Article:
Football for Her is a soccer organization that mentors young athletes by providing free training clinics year-round in Pacoima.
PACOIMA, LOS ANGELES (KABC) -- Football for Her is breaking down gender stereotypes one goal at a time. The organization hosts a free clinic every Friday year-round in Pacoima, mentoring and coaching athletes between the ages of eight to 18.
"It's fun and you get to meet new people and you have a challenge," said participant Genevieve Peters.
"It's important because I know for myself growing up, the representation of a female face was just not out there for me," said Stephanie Romero, Coach and Project Manager of Football for Her. "So, it's just important to have a space to come to where they know they can play the game with people that love it just as much as they do."
Since the start of the program three years ago, Football for Her has held events through sponsorships and donations. This year, the program partnered with Angel City FC and Cedars-Sinai to provide weekly clinics to the athletes.
"To have an organization that not only focuses on females but females of color like them, is absolutely amazing," said parent Melissa Reyes.
The coaches say the field provides a safe space for the girls to practice, meet new players and improve on the game that they love.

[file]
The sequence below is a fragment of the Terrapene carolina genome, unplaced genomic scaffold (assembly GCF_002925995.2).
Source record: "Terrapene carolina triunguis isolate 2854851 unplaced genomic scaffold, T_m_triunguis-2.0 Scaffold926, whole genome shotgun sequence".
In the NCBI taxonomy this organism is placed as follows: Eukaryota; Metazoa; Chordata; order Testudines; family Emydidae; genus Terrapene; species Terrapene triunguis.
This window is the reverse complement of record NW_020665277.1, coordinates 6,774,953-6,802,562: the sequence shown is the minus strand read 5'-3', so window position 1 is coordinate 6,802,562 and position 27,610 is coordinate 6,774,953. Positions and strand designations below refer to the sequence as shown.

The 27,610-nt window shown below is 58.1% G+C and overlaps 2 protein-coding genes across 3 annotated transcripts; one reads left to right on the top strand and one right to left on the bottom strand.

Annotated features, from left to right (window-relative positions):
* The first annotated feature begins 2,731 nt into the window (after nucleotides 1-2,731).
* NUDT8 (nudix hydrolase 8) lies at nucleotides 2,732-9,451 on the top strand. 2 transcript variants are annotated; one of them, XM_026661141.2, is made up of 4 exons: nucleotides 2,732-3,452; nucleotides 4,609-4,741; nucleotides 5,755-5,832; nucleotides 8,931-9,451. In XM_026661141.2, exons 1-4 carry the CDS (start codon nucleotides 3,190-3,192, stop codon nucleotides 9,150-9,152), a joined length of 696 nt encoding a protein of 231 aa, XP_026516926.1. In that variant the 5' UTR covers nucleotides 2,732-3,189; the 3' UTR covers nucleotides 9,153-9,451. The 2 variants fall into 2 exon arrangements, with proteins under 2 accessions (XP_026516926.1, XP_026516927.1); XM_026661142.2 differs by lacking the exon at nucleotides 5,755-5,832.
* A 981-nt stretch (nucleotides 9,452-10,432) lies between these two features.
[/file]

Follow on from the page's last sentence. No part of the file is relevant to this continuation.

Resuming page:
"What I like about it is that it just motivates me and it helps me," said participant Nala Robinson.
Also, twice a month, professional athletes and mentors give the girls advice and teach them new skills.
"We do have some ex-professionals or current professional players that come out and talk with them. We'll do the pickup for an hour and then they'll do the last 30 minutes with that person that comes out," Romero said.
"It kind of inspires us because they used to play soccer themselves," said participant Jacky Alvarado.
The organization says it doesn't matter how athletic you are or what neighborhood you come from, anyone is welcome to join. You can sign up on their website at footballforher.org.
"It's a safe place where they can come, enjoy themselves and not feel the pressures that they might feel on teams they might be on," Romero said.
"It's great because there's not a lot of programs out there just for females," said parent Jeffrey Alvarado.
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